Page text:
Also, a shout out to all the West Chester track and field athletes that have qualified for the PTFCA Indoor State Championships this Sunday at Penn State. West Chester had more than 20 athletes qualify in 16 events. You can find the full list of participants here.
Also, this weekend state tournaments in wrestling and swimming. Good luck runners, jumpers, swimmers and wrestlers. Here’s hoping to see your name here next week!
Say hello to the light. Last week the borough announced it had finally begun work on its street light upgrade project. After more than a year of planning, ordering and aligning Lenni Electric has begun installing new nodes on the borough’s approximately 1000 street lights.
The installation is expected to be completed in five months. At which time the borough should once again have control of its street lights and can turn them on and off to its heart’s desire.
While we’re here, let’s also welcome Isabelle Marrone at Awaken Permanent Cosmetics. Isabelle, a certified permanent makeup artist, recently opened her ode to low-maintenance living (after a few enhancing procedures, of course) on E. Gay Street. Swing by to say hi and get a free brow consultation.
Finally, say hello to a little extra cash in the borough coffers. Last week, Borough Council decided by a vote of 6 to 1 to deny Chester County’s request for partial exoneration of real estate taxes required on a property purchased last year. After the county closed on 313 W. Market Street they promptly filed for tax-exempt status which was granted in May but under PA law that status does not go into effect until the following year. Chester County was hoping West Chester would waive the $79,148.14 due in taxes from the purchase date until the tax exempt status went into effect on January 1. They would not, but don’t feel too bad for the county. That $80K is the last tax revenue we will be collecting on that property for quite some time.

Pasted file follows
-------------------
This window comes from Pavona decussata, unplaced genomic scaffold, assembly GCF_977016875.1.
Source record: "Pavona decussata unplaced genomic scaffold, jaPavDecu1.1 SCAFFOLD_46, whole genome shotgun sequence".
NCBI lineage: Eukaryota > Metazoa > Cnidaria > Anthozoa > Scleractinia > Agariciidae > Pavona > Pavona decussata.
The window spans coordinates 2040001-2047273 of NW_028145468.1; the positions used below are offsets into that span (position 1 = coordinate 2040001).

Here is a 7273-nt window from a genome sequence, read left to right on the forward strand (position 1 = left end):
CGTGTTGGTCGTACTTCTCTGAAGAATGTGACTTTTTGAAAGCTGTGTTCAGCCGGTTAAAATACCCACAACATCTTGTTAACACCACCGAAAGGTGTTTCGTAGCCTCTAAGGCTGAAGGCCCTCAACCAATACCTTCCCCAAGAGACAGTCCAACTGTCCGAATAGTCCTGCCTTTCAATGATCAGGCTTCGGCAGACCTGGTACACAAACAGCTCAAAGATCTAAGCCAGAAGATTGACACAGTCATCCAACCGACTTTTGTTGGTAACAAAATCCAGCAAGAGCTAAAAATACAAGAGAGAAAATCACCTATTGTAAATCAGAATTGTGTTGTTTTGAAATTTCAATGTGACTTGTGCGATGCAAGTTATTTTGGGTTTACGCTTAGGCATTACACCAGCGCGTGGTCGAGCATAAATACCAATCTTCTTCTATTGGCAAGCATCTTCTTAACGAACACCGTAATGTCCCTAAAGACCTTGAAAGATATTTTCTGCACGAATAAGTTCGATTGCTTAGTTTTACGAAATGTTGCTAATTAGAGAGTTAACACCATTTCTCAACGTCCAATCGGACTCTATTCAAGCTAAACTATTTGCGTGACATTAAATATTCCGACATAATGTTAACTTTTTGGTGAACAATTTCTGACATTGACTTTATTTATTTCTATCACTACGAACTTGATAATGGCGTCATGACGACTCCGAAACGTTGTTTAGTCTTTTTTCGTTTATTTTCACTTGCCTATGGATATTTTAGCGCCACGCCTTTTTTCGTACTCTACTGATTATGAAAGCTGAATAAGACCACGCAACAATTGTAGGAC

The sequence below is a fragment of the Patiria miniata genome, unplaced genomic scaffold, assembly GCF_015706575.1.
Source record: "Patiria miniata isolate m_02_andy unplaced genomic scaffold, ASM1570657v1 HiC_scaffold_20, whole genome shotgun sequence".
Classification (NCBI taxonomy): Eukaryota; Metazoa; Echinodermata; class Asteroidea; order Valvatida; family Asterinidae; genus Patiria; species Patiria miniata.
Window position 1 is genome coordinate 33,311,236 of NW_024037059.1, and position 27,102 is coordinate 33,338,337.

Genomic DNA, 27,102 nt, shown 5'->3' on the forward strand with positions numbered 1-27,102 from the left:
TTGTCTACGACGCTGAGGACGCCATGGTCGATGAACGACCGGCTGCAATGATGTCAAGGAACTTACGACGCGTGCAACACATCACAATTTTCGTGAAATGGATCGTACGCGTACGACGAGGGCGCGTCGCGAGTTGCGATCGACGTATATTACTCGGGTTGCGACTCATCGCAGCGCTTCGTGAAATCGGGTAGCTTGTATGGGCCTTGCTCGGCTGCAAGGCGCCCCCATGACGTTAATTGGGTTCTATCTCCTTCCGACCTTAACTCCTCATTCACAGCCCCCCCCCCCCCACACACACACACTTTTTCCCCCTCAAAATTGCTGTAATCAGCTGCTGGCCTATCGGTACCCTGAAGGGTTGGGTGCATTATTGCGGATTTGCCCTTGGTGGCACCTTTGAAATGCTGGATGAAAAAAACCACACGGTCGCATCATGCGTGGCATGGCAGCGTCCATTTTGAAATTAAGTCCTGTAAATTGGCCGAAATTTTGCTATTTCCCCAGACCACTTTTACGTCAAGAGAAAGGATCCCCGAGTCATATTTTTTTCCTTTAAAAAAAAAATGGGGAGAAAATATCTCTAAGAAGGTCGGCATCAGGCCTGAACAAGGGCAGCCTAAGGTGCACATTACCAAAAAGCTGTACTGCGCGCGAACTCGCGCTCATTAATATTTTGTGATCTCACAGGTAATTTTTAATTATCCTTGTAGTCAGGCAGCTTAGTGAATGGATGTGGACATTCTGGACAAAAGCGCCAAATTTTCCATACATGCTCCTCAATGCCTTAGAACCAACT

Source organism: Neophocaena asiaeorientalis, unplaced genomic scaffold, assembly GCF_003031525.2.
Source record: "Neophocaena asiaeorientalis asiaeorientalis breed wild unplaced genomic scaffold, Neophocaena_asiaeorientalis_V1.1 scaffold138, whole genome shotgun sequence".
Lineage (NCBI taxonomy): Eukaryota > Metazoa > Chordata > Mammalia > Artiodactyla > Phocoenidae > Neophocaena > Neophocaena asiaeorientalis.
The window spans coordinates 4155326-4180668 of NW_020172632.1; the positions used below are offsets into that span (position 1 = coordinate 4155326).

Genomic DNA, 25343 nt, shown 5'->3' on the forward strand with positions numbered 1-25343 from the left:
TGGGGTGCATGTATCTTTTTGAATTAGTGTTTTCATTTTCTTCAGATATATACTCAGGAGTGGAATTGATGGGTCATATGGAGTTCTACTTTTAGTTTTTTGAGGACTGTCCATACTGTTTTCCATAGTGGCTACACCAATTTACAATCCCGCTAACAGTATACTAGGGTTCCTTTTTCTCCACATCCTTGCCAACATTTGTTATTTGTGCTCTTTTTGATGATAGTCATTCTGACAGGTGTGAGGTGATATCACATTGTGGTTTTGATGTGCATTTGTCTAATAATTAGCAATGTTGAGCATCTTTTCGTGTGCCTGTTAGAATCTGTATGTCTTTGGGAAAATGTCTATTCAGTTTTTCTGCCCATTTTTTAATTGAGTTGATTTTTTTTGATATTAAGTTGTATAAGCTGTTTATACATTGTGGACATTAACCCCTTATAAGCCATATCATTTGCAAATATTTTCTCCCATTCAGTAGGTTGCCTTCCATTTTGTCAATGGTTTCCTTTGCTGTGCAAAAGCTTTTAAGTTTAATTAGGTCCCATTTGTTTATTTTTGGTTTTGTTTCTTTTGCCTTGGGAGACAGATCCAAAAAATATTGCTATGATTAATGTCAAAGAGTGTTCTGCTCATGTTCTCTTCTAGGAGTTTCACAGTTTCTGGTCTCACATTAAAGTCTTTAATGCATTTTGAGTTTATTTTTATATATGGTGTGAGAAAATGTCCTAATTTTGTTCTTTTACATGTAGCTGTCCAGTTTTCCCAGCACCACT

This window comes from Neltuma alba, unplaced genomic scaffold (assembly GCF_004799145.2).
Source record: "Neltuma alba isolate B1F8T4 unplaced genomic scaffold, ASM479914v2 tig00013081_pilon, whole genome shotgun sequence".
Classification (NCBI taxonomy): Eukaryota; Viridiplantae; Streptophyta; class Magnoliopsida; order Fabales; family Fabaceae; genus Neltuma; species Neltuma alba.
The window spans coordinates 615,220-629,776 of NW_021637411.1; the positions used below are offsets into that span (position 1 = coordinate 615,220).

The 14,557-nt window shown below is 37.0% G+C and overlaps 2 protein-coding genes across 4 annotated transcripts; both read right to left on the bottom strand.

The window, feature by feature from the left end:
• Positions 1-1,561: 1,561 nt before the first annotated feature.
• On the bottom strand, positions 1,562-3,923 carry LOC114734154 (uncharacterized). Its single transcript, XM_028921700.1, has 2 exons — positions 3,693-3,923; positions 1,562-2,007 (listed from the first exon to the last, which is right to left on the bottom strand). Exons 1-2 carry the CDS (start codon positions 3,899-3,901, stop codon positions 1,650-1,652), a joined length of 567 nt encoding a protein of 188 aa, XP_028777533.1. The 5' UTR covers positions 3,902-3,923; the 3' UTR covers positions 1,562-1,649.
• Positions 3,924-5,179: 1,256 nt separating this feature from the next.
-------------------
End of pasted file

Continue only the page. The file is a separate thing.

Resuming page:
Former West Chester Mayor and current PA State Representative Dianne Herrin announced this week she is ready to say goodbye to public life. In an interview with the Daily Local she shared her frustrations with legislating at the state level. “There are essentially two people — the Speaker of the House and the Majority Leader, both with the majority party — who completely control the movement of all proposed legislation. So, even if a bill has solid bipartisan support, it is not likely to go anywhere,” she told the paper. Hours after her official announcement not to seek a second term, two new candidates shared they were ready to step up to the challenge.
While her time in Harrisburg was short, her run will likely have a long-term effect on the borough. Currently making its way through Borough Council and likely onto the spring ballot are changes to the borough’s home rule charter that would limit the number of elected offices a West Chester official can hold. Currently there are no such restrictions and this led to both Carolyn Comitta and Diane Herrin holding two offices simultaneously. Both served as State Representative and Mayor of West Chester for a short period before resigning their positions as mayor.
Both chose to hold off on resigning because resigning prior to being sworn in would have in their view led to a confusing number of interim mayors leading the Borough. However, not all were satisfied with this response. Opponents to the decision called the holding of multiple offices at worst a conflict of interest and at best a time strain on the office holder. They have asked that the Charter be amended to keep this from happening again. This position has gained support and Council Members and their legal council are in the process of trying to resolve the issue while also simplifying the transition process (aka the number of interim mayors needed). More clarity around a final solution is expected soon at which time we can all enjoy a fun Borough civics lesson. Stay tuned.
Also, say goodbye to (most) West Chester teams in the basketball postseason. Perhaps it was a case of too much excitement but after riding a high last week – both Rustin girls and East boys claimed the top spot in their respective Ches-Mont postseason, while Henderson boys pulled off an upset win on Friday over Great Valley – things did not go as planned this week. East boys, Henderson boys, Rustin boys, and Rustin girls all lost. Rustin girls will have another shot on Saturday where they will face Methacton.
Finally, we also have to say goodbye to an undisclosed number of borough employees who chose not to be vaccinated against COVID-19. Last fall Borough Council voted unanimously to institute a vaccine mandate giving employees until the end of the year to get their COVID-19 vaccine shots. Last week we learned that officer Lt. Chris Daly was suspended indefinitely now we know why. The Daily Local is also reporting “An unknown number of officers represented by the union [also refused and] are now fighting the rule.” Borough employees from other departments were also reportedly suspended as a result of the mandate; however, the total number of employees affected by the policy has not been released by the borough.